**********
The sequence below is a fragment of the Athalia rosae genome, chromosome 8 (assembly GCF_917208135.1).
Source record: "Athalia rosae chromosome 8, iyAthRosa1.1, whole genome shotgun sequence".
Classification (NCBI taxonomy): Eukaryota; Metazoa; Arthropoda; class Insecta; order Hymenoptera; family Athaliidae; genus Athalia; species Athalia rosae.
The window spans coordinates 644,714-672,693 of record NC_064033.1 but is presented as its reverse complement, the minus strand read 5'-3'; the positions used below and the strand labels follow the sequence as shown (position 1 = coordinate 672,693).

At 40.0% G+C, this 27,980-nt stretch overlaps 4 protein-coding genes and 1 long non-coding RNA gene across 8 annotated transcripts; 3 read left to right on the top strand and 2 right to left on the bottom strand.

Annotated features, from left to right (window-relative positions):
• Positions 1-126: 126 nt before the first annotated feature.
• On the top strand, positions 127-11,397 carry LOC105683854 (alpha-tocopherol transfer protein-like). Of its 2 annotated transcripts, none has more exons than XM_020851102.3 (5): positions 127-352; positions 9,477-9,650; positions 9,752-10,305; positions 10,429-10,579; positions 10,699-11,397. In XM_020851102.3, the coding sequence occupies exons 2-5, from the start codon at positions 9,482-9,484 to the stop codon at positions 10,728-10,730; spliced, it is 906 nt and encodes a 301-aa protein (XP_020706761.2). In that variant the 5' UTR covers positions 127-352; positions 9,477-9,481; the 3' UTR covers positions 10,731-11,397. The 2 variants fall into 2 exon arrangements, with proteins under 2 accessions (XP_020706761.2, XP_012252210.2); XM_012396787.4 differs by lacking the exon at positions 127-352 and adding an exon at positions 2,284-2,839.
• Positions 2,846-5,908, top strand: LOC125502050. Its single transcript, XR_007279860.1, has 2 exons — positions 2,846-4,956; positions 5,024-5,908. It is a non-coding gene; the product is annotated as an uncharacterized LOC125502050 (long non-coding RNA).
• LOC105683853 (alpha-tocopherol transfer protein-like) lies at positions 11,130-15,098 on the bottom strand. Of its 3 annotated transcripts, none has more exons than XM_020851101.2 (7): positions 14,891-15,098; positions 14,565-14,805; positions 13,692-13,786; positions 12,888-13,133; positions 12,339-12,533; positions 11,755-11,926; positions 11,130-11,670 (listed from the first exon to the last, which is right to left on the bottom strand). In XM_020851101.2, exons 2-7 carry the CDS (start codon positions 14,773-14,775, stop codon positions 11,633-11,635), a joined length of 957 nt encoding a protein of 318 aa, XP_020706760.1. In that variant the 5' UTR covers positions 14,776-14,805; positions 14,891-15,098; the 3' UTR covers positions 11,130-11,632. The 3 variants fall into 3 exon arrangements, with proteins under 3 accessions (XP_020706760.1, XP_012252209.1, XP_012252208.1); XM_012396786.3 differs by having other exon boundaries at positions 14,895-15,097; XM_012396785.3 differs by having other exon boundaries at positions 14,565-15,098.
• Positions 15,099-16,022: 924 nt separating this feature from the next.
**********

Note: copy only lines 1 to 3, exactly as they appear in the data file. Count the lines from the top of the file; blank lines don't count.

The sequence below is a fragment of the Athalia rosae genome, chromosome 8 (assembly GCF_917208135.1).
Source record: "Athalia rosae chromosome 8, iyAthRosa1.1, whole genome shotgun sequence".
Classification (NCBI taxonomy): Eukaryota; Metazoa; Arthropoda; class Insecta; order Hymenoptera; family Athaliidae; genus Athalia; species Athalia rosae.